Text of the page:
I have long argued for more contractual supply, although to a great extent it appears to be farmer preference to continue selling at schedule, either to the same company or to the highest bidder. It will always be impossible for companies to guarantee a firm price for all livestock for a season, but now there are far more fixed price contracts available for stock that meets defined specifications of weight, grade, supply numbers and time of delivery. There remains work to be done to ensure farmers are rewarded for actual yield and eating quality, but work is in hand both in New Zealand and Australia to make this a reality.
However not all product, even when it meets certain criteria, can always be sold to the highest paying markets whether for reasons of seasonality, lack of a contractual order programme, or insufficient availability of product to meet the specification required by a market programme. A successful example is the chilled lamb programme pre-Christmas and Easter which must be processed and shipped within a tight time-frame, hence the need for contracts to guarantee supply. However after Easter, when our lamb kill normally reaches its peak at the same time domestic lamb comes on stream in the UK and Europe, prices inevitably drop and there is no premium for a product, however good, which must be frozen and held in inventory.
A great deal of work has gone into promoting the health and taste benefits of our grass fed prime beef to markets like Japan which traditionally prefer grain-fed, marbled beef. It’s been a slow process, but there are definitely signs of our grass-fed beef gaining market acceptance and, in some markets, preference.
Co-products, often called the fifth quarter, are essential to farmer and processor profitability and the end uses for these have expanded enormously with the costs and methods of capture improving over a similar period. While standard co-product revenues are included in the schedule calculation, the most sophisticated products, for example for medical end uses, must ultimately go towards company profitability to compensate for the cost of recovery. Wool used to make up as much as 50 percent of sheep farming revenue, but those days are long gone.
The meat industry is also constrained by market access which may be affected by quota, tariff rates and non tariff regulations – for instance China which has fast become the second highest market for our beef and lamb does not yet permit any chilled meat from New Zealand (Australia has 10 plants licensed) and several of our meat plants have passed the audit for China supply, but the CNCA (the Certification and Accreditation Administration of the People’s Republic of China) has not listed them, so they are excluded from one of the best paying markets for meat and co-products. However, it looks as though John Key’s China visit has achieved what is expected.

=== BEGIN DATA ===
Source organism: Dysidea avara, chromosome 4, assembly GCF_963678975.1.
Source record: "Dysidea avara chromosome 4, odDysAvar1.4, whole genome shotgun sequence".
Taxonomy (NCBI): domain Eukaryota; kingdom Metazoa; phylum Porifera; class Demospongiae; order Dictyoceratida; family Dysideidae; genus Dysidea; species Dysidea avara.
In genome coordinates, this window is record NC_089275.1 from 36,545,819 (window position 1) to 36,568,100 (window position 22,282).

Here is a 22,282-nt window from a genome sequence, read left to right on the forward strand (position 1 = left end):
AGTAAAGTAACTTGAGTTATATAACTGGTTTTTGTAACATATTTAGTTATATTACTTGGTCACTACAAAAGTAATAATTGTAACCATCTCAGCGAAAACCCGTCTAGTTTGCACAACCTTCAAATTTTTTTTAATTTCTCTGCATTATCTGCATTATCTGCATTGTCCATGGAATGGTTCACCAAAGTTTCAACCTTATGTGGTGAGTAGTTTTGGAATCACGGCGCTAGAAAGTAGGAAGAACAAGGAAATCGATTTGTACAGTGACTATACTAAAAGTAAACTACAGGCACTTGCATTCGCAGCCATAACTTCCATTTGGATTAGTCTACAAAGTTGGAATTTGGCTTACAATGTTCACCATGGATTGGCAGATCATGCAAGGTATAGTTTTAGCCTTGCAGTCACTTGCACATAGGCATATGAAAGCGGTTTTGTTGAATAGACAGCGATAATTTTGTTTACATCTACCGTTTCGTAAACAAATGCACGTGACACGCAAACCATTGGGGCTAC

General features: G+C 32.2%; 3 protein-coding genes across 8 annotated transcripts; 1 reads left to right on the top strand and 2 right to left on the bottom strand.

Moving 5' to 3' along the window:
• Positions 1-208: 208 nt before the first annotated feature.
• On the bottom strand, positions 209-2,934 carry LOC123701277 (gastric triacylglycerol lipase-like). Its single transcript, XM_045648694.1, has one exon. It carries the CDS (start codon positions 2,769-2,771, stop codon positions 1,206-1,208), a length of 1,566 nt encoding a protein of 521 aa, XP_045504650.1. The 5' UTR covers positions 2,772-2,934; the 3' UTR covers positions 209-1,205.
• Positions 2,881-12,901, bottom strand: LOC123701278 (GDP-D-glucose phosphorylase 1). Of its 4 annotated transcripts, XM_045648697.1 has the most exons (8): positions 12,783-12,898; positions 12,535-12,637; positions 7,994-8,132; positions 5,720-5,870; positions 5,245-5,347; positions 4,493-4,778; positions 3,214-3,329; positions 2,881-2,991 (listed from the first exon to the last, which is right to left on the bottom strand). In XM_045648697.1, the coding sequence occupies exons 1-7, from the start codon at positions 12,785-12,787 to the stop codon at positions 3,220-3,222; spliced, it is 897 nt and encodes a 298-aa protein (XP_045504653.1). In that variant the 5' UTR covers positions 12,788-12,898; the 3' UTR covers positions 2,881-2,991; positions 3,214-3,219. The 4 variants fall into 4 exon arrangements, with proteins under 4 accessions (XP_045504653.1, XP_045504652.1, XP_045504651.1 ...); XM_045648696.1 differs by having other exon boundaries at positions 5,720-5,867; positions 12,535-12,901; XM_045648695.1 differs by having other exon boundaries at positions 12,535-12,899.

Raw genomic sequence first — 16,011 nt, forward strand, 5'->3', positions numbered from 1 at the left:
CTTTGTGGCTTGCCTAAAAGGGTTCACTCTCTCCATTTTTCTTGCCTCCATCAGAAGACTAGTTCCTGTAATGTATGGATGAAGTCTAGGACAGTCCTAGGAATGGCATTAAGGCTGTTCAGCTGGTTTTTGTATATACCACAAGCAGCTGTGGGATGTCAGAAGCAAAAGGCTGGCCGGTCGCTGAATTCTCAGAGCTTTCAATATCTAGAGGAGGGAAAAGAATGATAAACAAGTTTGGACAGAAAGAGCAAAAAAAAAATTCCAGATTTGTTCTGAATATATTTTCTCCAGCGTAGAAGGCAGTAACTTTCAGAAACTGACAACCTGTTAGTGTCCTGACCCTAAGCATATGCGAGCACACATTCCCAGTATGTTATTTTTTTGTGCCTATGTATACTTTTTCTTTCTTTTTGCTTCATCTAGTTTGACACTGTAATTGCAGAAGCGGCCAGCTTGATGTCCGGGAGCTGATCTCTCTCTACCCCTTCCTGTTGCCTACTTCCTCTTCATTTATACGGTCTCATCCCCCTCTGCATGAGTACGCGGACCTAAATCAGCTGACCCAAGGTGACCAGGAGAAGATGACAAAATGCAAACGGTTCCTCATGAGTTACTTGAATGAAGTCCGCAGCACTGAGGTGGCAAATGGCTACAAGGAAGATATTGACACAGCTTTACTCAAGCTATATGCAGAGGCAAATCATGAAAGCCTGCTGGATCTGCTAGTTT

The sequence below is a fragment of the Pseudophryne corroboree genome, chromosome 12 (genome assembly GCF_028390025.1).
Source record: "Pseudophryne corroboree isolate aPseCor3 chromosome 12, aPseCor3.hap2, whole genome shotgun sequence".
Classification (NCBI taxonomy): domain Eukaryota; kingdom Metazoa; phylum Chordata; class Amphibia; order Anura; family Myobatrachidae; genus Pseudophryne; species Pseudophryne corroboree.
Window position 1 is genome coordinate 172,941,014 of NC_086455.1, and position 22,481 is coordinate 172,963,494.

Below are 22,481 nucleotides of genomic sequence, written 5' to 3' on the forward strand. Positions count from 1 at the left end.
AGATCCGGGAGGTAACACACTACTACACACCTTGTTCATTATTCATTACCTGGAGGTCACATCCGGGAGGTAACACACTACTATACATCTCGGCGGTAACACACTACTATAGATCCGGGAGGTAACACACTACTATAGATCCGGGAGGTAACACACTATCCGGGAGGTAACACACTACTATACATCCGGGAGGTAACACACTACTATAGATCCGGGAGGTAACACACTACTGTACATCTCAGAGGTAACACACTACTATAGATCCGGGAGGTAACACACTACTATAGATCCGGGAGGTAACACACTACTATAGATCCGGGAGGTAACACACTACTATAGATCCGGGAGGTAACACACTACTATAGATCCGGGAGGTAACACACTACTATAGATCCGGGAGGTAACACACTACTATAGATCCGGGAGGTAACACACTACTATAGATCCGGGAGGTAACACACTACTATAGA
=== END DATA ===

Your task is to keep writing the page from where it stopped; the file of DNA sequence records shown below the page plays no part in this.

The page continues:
One area in which the meat companies come in for criticism, particularly from farmers who believe they are missing out on a contribution to their earnings, is that of added value production. While the list of products that can be called value added is relatively short, it is an expensive process to research, develop and promote high value consumer products. It must also be questioned whether farmers can lay claim to a share of any profits, unless they have also shared in the costs of investment in value-adding production, R&D, packaging and marketing.
Just putting two meat cooperatives together and expecting them suddenly and miraculously to become a producer and marketer of fast moving consumer food products is naïve and ridiculous. This is why I have consistently defended meat company performance and questioned the logic of merging them, although I admit meat companies are guilty of irrational procurement competition, paying some suppliers more than others and using third party agents.
At least the dairy downturn has put a stop to the pressure to get the meat industry to imitate dairy, because Fonterra, previously held up as the ideal, has now proved to have feet of clay. Far too many executives paid a fortune, too much milk converted to commodity production, steadily declining share of total dairy farmers, and a number of PR disasters, all against the background of low payouts, none of which paints a picture of a company in control of its destiny and certainly not one to emulate.